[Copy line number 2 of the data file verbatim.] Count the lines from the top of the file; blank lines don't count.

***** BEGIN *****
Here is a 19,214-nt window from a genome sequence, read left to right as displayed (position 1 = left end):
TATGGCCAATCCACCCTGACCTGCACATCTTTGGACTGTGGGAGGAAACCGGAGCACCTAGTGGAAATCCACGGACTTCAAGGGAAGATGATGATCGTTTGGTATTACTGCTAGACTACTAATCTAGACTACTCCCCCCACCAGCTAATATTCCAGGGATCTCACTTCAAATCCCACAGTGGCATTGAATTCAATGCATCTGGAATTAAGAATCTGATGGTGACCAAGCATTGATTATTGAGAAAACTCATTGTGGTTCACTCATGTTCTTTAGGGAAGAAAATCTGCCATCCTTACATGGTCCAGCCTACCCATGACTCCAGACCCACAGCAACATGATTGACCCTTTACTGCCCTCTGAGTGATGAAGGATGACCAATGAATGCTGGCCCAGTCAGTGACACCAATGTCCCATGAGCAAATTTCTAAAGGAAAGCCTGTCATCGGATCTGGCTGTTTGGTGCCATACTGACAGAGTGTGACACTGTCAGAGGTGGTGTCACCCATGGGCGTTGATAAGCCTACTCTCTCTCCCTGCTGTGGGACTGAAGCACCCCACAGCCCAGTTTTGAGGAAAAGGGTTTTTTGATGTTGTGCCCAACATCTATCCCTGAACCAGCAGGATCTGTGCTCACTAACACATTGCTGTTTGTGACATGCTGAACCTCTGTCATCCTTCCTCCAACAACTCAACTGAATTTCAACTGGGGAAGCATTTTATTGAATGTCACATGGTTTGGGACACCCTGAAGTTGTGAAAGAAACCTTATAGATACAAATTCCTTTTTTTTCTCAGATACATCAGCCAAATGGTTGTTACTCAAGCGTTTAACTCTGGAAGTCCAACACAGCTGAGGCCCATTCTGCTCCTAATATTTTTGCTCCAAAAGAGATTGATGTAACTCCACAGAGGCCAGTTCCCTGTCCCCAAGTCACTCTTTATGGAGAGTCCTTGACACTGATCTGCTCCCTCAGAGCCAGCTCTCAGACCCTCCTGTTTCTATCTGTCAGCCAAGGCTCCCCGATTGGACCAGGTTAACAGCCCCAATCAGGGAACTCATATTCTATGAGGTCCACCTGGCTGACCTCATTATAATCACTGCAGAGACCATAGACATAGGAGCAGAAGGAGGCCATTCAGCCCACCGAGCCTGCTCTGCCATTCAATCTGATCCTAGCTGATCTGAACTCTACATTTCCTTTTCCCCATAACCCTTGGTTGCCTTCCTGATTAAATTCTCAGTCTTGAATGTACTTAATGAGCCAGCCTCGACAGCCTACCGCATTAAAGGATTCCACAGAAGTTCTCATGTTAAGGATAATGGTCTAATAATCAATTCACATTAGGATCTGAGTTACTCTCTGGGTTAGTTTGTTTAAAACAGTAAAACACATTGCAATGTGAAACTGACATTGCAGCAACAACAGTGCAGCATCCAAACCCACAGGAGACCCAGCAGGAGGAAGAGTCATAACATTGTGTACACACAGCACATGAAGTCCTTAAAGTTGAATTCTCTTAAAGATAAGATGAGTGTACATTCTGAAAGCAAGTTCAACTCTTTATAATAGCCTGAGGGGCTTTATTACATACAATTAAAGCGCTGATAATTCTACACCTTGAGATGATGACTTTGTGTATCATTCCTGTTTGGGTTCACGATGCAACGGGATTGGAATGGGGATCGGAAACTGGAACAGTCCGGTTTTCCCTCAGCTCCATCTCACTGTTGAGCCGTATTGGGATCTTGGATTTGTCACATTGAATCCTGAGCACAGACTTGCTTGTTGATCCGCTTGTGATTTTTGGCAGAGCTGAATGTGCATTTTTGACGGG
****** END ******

TATGGCCAATCCACCCTGACCTGCACATCTTTGGACTGTGGGAGGAAACCGGAGCACCTAGTGGAAATCCACGGACTTCAAGGGAAGATGATGATCGTTTGGTATTACTGCTAGACTACTAATCTAGACTACTCCCCCCACCAGCTAATATTCCAGGGATCTCACTTCAAATCCCACAGTGGCATTGAATTCAATGCATCTGGAATTAAGAATCTGATGGTGACCAAGCATTGATTATTGAGAAAACTCATTGTGGTTCACTCATGTTCTTTAGGGAAGAAAATCTGCCATCCTTACATGGTCCAGCCTACCCATGACTCCAGACCCACAGCAACATGATTGACCCTTTACTGCCCTCTGAGTGATGAAGGATGACCAATGAATGCTGGCCCAGTCAGTGACACCAATGTCCCATGAGCAAATTTCTAAAGGAAAGCCTGTCATCGGATCTGGCTGTTTGGTGCCATACTGACAGAGTGTGACACTGTCAGAGGTGGTGTCACCCATGGGCGTTGATAAGCCTACTCTCTCTCCCTGCTGTGGGACTGAAGCACCCCACAGCCCAGTTTTGAGGAAAAGGGTTTTTTGATGTTGTGCCCAACATCTATCCCTGAACCAGCAGGATCTGTGCTCACTAACACATTGCTGTTTGTGACATGCTGAACCTCTGTCATCCTTCCTCCAACAACTCAACTGAATTTCAACTGGGGAAGCATTTTATTGAATGTCACATGGTTTGGGACACCCTGAAGTTGTGAAAGAAACCTTATAGATACAAATTCCTTTTTTTTCTCAGATACATCAGCCAAATGGTTGTTACTCAAGCGTTTAACTCTGGAAGTCCAACACAGCTGAGGCCCATTCTGCTCCTAATATTTTTGCTCCAAAAGAGATTGATGTAACTCCACAGAGGCCAGTTCCCTGTCCCCAAGTCACTCTTTATGGAGAGTCCTTGACACTGATCTGCTCCCTCAGAGCCAGCTCTCAGACCCTCCTGTTTCTATCTGTCAGCCAAGGCTCCCCGATTGGACCAGGTTAACAGCCCCAATCAGGGAACTCATATTCTATGAGGTCCACCTGGCTGACCTCATTATAATCACTGCAGAGACCATAGACATAGGAGCAGAAGGAGGCCATTCAGCCCACCGAGCCTGCTCTGCCATTCAATCTGATCCTAGCTGATCTGAACTCTACATTTCCTTTTCCCCATAACCCTTGGTTGCCTTCCTGATTAAATTCTCAGTCTTGAATGTACTTAATGAGCCAGCCTCGACAGCCTACCGCATTAAAGGATTCCACAGAAGTTCTCATGTTAAGGATAATGGTCTAATAATCAATTCACATTAGGATCTGAGTTACTCTCTGGGTTAGTTTGTTTAAAACAGTAAAACACATTGCAATGTGAAACTGACATTGCAGCAACAACAGTGCAGCATCCAAACCCACAGGAGACCCAGCAGGAGGAAGAGTCATAACATTGTGTACACACAGCACATGAAGTCCTTAAAGTTGAATTCTCTTAAAGATAAGATGAGTGTACATTCTGAAAGCAAGTTCAACTCTTTATAATAGCCTGAGGGGCTTTATTACATACAATTAAAGCGCTGATAATTCTACACCTTGAGATGATGACTTTGTGTATCATTCCTGTTTGGGTTCACGATGCAACGGGATTGGAATGGGGATCGGAAACTGGAACAGTCCGGTTTTCCCTCAGCTCCATCTCACTGTTGAGCCGTATTGGGATCTTGGATTTGTCACATTGAATCCTGAGCACAGACTTGCTTGTTGATCCGCTTGTGATTTTTGGCAGAGCTGAATGTGCATTTTTGACGGG